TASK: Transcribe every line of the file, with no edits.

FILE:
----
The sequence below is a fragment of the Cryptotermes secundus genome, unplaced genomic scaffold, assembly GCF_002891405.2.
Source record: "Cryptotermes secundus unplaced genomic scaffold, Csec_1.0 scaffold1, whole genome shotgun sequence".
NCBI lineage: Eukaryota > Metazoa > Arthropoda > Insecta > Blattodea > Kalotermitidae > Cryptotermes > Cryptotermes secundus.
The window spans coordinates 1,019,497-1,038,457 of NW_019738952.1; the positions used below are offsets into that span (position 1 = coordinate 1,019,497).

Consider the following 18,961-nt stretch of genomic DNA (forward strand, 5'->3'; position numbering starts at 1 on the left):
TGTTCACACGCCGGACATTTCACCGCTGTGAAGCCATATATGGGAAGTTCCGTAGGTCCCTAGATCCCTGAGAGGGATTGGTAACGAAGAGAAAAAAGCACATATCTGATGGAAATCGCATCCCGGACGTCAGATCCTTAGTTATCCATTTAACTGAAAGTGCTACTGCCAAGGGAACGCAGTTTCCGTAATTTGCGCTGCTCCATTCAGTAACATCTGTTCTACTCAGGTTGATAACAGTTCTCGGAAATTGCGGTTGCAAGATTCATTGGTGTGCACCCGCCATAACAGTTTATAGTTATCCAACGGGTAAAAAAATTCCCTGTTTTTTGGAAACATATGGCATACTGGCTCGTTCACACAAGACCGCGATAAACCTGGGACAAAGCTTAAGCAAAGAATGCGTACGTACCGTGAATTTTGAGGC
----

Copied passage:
The sequence below is a fragment of the Cryptotermes secundus genome, unplaced genomic scaffold, assembly GCF_002891405.2.
Source record: "Cryptotermes secundus unplaced genomic scaffold, Csec_1.0 scaffold1, whole genome shotgun sequence".
NCBI lineage: Eukaryota > Metazoa > Arthropoda > Insecta > Blattodea > Kalotermitidae > Cryptotermes > Cryptotermes secundus.
The window spans coordinates 1,019,497-1,038,457 of NW_019738952.1; the positions used below are offsets into that span (position 1 = coordinate 1,019,497).

Consider the following 18,961-nt stretch of genomic DNA (forward strand, 5'->3'; position numbering starts at 1 on the left):
TGTTCACACGCCGGACATTTCACCGCTGTGAAGCCATATATGGGAAGTTCCGTAGGTCCCTAGATCCCTGAGAGGGATTGGTAACGAAGAGAAAAAAGCACATATCTGATGGAAATCGCATCCCGGACGTCAGATCCTTAGTTATCCATTTAACTGAAAGTGCTACTGCCAAGGGAACGCAGTTTCCGTAATTTGCGCTGCTCCATTCAGTAACATCTGTTCTACTCAGGTTGATAACAGTTCTCGGAAATTGCGGTTGCAAGATTCATTGGTGTGCACCCGCCATAACAGTTTATAGTTATCCAACGGGTAAAAAAATTCCCTGTTTTTTGGAAACATATGGCATACTGGCTCGTTCACACAAGACCGCGATAAACCTGGGACAAAGCTTAAGCAAAGAATGCGTACGTACCGTGAATTTTGAGGC